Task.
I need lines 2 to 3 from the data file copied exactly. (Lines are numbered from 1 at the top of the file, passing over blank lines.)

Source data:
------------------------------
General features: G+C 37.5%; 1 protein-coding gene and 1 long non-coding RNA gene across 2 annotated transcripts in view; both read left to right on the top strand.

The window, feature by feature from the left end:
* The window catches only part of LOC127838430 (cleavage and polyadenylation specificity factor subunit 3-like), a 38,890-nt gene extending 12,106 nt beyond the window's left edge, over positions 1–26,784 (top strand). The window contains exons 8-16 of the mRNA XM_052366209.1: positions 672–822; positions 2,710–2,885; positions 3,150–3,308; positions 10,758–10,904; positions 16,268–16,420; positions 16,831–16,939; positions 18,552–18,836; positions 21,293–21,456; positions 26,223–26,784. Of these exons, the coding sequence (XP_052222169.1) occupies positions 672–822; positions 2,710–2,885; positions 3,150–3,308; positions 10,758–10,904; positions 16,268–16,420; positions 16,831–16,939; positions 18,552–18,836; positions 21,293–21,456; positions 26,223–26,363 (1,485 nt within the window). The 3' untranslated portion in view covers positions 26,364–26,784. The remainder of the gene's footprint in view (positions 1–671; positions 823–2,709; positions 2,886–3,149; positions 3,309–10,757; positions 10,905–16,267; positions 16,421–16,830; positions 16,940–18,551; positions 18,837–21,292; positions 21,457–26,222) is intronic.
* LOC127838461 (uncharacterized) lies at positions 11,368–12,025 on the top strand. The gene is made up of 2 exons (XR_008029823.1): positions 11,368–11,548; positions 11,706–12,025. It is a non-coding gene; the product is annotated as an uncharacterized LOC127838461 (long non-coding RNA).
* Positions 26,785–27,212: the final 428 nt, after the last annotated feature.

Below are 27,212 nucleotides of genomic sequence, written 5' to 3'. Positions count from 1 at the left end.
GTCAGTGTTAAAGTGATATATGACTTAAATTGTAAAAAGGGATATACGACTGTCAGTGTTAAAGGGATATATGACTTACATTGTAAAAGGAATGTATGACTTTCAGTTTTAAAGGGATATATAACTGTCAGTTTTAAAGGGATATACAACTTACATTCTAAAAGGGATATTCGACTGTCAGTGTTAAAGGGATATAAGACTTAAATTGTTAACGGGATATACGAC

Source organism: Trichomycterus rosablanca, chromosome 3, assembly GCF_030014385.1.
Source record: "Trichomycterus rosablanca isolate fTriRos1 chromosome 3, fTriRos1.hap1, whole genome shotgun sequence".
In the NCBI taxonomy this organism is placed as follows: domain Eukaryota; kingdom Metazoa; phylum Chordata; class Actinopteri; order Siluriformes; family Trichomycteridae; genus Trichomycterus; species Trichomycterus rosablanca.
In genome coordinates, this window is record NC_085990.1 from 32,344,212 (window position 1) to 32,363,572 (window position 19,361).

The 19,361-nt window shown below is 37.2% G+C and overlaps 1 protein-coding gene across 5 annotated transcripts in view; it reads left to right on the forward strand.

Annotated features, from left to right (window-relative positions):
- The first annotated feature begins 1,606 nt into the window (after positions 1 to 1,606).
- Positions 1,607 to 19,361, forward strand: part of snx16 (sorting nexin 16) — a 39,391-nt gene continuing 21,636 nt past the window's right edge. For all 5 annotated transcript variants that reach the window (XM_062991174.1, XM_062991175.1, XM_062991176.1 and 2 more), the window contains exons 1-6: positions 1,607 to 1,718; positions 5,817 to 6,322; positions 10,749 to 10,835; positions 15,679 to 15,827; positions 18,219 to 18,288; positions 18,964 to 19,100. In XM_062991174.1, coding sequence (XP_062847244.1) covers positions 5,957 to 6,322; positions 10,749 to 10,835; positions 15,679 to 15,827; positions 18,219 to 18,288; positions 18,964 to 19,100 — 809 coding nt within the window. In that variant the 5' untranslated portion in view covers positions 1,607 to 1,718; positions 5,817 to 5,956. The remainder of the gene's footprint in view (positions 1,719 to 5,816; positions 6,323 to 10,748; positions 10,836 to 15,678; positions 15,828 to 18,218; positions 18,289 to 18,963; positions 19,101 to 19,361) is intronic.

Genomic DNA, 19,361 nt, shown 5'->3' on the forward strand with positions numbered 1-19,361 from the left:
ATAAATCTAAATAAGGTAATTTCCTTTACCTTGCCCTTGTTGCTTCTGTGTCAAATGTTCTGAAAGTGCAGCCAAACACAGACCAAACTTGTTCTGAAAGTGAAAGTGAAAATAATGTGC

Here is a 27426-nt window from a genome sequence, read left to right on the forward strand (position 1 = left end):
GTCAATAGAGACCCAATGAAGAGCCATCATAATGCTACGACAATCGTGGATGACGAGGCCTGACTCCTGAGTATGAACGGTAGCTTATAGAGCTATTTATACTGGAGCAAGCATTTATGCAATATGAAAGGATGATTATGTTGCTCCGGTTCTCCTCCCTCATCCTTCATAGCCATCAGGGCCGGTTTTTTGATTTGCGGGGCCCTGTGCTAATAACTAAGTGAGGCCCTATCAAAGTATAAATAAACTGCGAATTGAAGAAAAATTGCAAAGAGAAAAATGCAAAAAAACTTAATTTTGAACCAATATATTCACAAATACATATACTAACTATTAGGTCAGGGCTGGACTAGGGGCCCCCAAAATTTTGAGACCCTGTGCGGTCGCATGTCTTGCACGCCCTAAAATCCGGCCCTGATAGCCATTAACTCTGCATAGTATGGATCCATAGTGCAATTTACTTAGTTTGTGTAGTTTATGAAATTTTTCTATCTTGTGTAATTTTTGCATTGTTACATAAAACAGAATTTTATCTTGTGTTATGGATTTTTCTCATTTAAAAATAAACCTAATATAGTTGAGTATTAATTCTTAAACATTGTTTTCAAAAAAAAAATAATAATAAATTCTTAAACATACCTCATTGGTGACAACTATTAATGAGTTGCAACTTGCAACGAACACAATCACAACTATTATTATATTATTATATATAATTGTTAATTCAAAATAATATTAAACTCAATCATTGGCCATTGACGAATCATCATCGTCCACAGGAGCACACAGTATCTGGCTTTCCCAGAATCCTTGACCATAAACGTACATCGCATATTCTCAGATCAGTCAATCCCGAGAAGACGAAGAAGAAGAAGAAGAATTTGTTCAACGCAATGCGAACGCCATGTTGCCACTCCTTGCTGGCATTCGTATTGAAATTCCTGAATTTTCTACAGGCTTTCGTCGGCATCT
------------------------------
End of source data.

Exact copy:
The window, feature by feature from the left end:
* The window catches only part of LOC127838430 (cleavage and polyadenylation specificity factor subunit 3-like), a 38,890-nt gene extending 12,106 nt beyond the window's left edge, over positions 1–26,784 (top strand). The window contains exons 8-16 of the mRNA XM_052366209.1: positions 672–822; positions 2,710–2,885; positions 3,150–3,308; positions 10,758–10,904; positions 16,268–16,420; positions 16,831–16,939; positions 18,552–18,836; positions 21,293–21,456; positions 26,223–26,784. Of these exons, the coding sequence (XP_052222169.1) occupies positions 672–822; positions 2,710–2,885; positions 3,150–3,308; positions 10,758–10,904; positions 16,268–16,420; positions 16,831–16,939; positions 18,552–18,836; positions 21,293–21,456; positions 26,223–26,363 (1,485 nt within the window). The 3' untranslated portion in view covers positions 26,364–26,784. The remainder of the gene's footprint in view (positions 1–671; positions 823–2,709; positions 2,886–3,149; positions 3,309–10,757; positions 10,905–16,267; positions 16,421–16,830; positions 16,940–18,551; positions 18,837–21,292; positions 21,457–26,222) is intronic.